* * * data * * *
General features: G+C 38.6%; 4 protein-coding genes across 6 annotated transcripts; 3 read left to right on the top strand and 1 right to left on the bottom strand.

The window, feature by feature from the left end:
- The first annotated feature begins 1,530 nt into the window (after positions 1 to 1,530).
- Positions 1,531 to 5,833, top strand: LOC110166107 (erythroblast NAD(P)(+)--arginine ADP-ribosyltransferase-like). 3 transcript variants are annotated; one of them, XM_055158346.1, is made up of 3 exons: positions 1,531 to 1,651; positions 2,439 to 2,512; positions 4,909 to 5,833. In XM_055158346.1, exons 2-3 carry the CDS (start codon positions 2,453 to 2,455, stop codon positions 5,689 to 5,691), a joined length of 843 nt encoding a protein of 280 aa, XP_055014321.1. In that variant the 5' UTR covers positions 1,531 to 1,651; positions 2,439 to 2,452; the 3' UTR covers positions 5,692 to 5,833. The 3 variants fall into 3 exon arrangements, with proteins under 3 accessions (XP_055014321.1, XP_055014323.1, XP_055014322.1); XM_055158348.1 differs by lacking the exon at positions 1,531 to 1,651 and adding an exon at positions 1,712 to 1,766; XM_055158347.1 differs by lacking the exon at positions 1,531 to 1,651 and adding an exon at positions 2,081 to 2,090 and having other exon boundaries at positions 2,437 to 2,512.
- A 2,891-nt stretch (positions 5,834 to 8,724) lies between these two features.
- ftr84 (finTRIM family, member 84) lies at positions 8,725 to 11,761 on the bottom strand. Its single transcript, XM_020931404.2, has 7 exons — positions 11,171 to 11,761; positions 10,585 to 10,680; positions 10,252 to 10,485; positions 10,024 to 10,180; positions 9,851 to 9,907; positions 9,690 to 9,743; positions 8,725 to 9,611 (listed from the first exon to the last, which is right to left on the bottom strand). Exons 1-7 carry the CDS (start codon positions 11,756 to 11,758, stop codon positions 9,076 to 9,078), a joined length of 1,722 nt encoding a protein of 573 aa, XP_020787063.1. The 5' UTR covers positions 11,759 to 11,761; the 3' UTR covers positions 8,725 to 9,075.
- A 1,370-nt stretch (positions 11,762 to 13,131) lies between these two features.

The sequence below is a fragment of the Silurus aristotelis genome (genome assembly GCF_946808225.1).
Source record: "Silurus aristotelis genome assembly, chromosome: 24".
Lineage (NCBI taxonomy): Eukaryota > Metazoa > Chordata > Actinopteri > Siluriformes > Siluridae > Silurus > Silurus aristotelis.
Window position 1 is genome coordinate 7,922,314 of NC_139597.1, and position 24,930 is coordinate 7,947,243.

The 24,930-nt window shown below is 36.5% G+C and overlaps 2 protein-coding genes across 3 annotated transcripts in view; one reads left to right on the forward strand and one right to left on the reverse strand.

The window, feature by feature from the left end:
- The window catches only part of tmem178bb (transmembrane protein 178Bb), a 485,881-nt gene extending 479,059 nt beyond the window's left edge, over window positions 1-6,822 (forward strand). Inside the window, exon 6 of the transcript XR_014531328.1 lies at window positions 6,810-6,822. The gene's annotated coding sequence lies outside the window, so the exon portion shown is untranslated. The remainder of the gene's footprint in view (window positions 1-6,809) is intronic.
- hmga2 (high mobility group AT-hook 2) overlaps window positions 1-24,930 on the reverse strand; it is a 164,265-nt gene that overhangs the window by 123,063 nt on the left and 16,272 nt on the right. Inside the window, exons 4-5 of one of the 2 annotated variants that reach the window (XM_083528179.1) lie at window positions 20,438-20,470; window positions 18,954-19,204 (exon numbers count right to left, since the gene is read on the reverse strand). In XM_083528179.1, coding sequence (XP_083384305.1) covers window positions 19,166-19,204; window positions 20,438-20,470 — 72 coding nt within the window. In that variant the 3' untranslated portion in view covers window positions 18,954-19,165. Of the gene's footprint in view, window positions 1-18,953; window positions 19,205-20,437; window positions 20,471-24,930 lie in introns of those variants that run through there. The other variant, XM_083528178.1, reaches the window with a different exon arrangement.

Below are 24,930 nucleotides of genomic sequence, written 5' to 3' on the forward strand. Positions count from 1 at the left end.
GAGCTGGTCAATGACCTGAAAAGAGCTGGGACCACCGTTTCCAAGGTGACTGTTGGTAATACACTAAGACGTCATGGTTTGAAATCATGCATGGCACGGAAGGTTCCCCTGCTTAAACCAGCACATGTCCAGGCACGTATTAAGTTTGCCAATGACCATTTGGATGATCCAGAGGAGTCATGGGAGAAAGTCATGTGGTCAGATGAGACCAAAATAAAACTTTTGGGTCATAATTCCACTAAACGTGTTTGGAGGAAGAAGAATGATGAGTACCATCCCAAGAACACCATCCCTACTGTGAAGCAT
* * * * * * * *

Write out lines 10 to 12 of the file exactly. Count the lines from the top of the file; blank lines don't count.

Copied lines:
Lineage (NCBI taxonomy): Eukaryota > Metazoa > Chordata > Actinopteri > Siluriformes > Siluridae > Silurus > Silurus aristotelis.
Window position 1 is genome coordinate 7,922,314 of NC_139597.1, and position 24,930 is coordinate 7,947,243.

The 24,930-nt window shown below is 36.5% G+C and overlaps 2 protein-coding genes across 3 annotated transcripts in view; one reads left to right on the forward strand and one right to left on the reverse strand.